TTIP and Democracy

At a recent meeting in Birmingham speakers from Britain, Germany and the USA outlined the dangers to workers throughout the world from the Transatlantic Trade and Investment Partnership (TTIP).

TTIP is described as a free trade and investment treaty between the EU and the USA. The reality is far more sinister. All negotiations take place in secret and started in July 2013 between US officials and the European Commission. It is not about removing tariffs as there aren’t many left. The negotiators want the discussions completed as soon as possible without any points scrutinised by the public; even elected politicians have no right to look at what is being discussed. The main aim is to remove any regulation that inhibits transnational corporations from maximising their profits. Any laws protecting labour rights (the few that remain), regulations on food safety, toxic chemicals, digital privacy and banking are to be scrapped.

The TTIP would act like a supranational state accelerating privatisation in vital areas such as education, health and social services. It enforces the right of foreign corporations to sue sovereign governments for reduced profits as a result of public policy decisions and claim eye-watering amounts of compensation.

The power to take on the nation state is enshrined in the Investor-State Dispute Settlement (ISDS), a bland title that raises transnational capital to the status of any nation state. The US insists on including ISDS in all bilateral investment treaties. Companies may bring claims for damages against a host country even if no contract between them and its government exists. Domestic courts can be ignored with claims heard before international arbitration tribunals. Domestic companies can change themselves into ‘foreign’ investors in order to acquire ISDS protection and sue their own government. The Arbitration Tribunals are above public scrutiny and in a real sense ‘above the law’. Corporate lawyers have a vested interest in ruling in favour of the corporations, and all tribunals sit in secret.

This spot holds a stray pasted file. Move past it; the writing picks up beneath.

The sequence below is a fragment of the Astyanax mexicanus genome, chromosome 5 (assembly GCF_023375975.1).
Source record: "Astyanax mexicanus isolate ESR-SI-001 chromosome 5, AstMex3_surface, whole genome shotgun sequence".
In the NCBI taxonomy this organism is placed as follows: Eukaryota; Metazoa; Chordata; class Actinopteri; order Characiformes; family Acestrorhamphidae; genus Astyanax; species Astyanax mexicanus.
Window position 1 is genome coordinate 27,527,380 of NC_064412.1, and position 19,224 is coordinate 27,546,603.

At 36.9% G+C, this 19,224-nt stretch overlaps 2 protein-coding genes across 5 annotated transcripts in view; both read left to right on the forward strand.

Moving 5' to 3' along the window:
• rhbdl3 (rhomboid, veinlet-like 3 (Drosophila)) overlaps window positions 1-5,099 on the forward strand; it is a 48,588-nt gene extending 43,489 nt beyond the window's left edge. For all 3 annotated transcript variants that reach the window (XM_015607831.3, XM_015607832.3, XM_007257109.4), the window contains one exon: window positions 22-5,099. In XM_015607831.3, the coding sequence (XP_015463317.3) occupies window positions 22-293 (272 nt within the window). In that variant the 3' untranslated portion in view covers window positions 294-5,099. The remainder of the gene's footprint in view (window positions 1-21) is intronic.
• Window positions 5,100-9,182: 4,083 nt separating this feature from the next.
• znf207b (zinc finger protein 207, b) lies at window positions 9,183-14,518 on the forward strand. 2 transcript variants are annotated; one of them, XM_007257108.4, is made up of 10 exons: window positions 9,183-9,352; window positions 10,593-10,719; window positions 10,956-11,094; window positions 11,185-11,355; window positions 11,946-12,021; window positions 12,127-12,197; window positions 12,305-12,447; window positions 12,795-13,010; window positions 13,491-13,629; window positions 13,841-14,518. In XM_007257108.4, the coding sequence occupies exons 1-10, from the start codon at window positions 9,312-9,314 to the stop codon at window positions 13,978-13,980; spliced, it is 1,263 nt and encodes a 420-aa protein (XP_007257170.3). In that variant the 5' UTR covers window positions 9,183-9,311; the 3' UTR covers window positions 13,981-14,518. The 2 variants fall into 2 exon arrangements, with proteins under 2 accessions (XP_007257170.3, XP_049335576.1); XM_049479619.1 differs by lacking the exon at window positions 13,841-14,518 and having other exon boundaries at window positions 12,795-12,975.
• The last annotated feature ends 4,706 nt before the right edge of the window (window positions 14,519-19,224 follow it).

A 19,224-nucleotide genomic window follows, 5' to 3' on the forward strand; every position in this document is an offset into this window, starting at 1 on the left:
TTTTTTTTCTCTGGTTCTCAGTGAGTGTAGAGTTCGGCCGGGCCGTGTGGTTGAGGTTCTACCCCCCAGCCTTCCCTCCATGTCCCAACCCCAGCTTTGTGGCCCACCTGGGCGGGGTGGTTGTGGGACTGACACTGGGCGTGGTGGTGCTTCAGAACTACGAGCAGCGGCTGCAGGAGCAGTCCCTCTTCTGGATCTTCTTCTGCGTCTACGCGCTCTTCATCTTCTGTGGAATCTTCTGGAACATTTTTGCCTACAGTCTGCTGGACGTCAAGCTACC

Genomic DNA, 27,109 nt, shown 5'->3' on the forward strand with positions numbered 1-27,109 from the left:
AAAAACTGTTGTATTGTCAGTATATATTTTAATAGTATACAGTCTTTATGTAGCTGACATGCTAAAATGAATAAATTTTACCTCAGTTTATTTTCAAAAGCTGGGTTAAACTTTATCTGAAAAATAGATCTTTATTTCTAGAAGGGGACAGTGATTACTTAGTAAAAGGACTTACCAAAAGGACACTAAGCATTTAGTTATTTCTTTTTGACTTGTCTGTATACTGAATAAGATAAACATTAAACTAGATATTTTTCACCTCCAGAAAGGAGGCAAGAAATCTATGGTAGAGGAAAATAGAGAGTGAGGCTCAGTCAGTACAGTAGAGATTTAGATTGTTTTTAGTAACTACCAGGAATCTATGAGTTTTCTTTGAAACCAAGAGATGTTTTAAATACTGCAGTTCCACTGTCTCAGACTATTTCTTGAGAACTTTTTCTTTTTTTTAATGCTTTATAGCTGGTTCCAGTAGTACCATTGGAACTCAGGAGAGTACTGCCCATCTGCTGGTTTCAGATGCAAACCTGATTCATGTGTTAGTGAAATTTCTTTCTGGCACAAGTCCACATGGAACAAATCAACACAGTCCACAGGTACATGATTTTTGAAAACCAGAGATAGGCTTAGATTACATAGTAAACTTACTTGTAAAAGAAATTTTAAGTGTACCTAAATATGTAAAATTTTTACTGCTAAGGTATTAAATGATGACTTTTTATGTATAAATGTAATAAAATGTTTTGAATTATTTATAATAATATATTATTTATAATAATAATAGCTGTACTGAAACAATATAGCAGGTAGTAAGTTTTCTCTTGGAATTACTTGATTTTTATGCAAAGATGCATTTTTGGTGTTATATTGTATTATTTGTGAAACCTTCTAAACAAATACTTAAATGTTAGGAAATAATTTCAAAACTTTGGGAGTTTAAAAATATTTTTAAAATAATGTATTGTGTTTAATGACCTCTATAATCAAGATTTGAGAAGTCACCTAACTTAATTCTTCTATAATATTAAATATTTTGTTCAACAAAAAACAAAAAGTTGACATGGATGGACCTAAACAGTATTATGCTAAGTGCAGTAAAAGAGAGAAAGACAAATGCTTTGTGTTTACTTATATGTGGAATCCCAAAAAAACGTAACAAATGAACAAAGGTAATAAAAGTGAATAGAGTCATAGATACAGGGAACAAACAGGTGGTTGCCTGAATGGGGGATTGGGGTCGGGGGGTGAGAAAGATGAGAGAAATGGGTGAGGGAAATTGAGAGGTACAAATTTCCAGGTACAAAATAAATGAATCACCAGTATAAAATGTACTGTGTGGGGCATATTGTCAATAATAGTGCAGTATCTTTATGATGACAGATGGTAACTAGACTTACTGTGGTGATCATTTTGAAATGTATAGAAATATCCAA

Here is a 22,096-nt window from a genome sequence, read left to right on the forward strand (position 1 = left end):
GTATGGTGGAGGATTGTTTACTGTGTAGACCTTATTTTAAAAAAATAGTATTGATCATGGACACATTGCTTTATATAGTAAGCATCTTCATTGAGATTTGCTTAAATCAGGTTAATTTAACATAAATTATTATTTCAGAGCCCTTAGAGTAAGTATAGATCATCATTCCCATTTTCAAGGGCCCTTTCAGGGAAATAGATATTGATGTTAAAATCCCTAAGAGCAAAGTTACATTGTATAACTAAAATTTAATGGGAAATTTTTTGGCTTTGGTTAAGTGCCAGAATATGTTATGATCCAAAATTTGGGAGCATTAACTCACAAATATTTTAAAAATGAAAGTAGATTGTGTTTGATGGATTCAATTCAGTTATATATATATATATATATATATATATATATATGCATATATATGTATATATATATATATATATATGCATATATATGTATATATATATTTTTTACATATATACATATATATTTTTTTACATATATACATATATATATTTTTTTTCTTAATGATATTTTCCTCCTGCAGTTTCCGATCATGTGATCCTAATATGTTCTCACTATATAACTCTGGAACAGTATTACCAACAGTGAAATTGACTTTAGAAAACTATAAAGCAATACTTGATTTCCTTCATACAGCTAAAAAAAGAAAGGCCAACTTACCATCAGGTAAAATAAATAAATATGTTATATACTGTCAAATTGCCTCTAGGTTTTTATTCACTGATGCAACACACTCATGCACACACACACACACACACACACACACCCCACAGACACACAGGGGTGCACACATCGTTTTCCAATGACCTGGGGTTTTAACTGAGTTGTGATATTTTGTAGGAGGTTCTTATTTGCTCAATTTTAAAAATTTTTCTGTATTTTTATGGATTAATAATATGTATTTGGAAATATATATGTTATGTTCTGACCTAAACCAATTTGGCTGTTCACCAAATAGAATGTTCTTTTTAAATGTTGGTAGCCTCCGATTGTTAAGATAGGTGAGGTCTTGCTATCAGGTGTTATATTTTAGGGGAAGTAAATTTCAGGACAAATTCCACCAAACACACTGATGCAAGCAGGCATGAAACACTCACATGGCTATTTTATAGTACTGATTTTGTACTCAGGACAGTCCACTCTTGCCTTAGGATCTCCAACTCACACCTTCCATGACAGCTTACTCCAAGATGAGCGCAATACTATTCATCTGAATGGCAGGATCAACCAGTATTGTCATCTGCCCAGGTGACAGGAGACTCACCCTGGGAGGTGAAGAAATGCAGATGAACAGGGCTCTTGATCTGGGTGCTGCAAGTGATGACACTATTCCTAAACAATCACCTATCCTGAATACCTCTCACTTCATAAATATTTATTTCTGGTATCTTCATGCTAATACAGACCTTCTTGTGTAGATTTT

A German speaker talked of the link between TTIP and ‘lobbyism’ by multi-nationals, subverting the role of governments. She spoke of the real barrier to trade being currency speculation to the tune of 5.3 trillion dollars every day – which governments and multi-nationals have no intention of tackling, even though it is so far removed from real economic activity. The result is another inflation of a banking and debt bubble.
Last Saturday over a thousand people marched on the European Commission offices in London to protest against TTIP. More protests took place in Birmingham, Cambridge and Edinburgh.

The secret talks between the EU and US are backed by the 3 main parties. Labour as usual equivocates, but ultimately falls into line, despite some MPs’ discomfort over US healthcare’s intentions to bid for NHS contracts under the terms of the treaty. Opposition against TTIP is growing on both sides of the Atlantic when people see how seriously this can affect their lives. Health, environmental and social justice campaigners are joining with trade unions and consumer groups in the EU and USA to oppose this. Opposition in Britain is growing as more people are given the facts. There is precious little democracy left in our country. Interestingly, UKIP, for all its bluster about British sovereignty, does not oppose TTIP.

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